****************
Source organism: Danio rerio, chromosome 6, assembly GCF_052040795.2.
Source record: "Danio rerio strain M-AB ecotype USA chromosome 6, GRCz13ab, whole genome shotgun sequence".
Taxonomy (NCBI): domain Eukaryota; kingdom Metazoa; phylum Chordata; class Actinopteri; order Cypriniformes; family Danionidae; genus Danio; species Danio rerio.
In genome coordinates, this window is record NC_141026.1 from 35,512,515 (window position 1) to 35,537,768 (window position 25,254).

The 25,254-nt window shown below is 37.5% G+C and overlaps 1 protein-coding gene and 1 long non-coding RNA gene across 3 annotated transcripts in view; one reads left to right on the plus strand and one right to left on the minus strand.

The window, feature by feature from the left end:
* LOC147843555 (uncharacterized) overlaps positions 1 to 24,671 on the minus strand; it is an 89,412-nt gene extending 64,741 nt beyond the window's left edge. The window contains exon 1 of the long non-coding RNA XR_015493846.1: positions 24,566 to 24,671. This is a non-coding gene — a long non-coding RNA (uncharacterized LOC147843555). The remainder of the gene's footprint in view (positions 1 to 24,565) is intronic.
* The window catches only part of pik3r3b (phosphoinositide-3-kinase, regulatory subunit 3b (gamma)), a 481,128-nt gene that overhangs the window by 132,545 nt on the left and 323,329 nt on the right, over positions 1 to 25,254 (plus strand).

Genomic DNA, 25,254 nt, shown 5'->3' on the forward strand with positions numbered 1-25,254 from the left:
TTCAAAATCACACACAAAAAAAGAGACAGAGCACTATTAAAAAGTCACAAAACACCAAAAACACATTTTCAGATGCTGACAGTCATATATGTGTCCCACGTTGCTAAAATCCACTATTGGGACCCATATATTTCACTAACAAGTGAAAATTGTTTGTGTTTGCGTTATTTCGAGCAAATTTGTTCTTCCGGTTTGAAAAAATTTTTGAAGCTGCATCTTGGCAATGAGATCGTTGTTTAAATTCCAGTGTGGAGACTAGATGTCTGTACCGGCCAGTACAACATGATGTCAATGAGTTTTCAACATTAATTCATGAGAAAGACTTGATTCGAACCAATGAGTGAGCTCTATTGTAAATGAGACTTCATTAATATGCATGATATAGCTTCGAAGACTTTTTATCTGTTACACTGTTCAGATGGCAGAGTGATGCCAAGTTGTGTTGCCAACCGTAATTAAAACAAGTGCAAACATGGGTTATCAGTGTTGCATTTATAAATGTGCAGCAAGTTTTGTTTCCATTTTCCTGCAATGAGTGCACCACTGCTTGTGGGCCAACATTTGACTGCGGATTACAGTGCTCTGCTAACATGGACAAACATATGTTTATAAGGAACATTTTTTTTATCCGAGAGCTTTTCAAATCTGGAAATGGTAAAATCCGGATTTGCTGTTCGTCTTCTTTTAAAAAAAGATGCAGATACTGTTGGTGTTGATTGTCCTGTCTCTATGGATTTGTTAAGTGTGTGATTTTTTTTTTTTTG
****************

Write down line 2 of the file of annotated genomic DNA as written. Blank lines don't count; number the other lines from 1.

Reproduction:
Source record: "Danio rerio strain M-AB ecotype USA chromosome 6, GRCz13ab, whole genome shotgun sequence".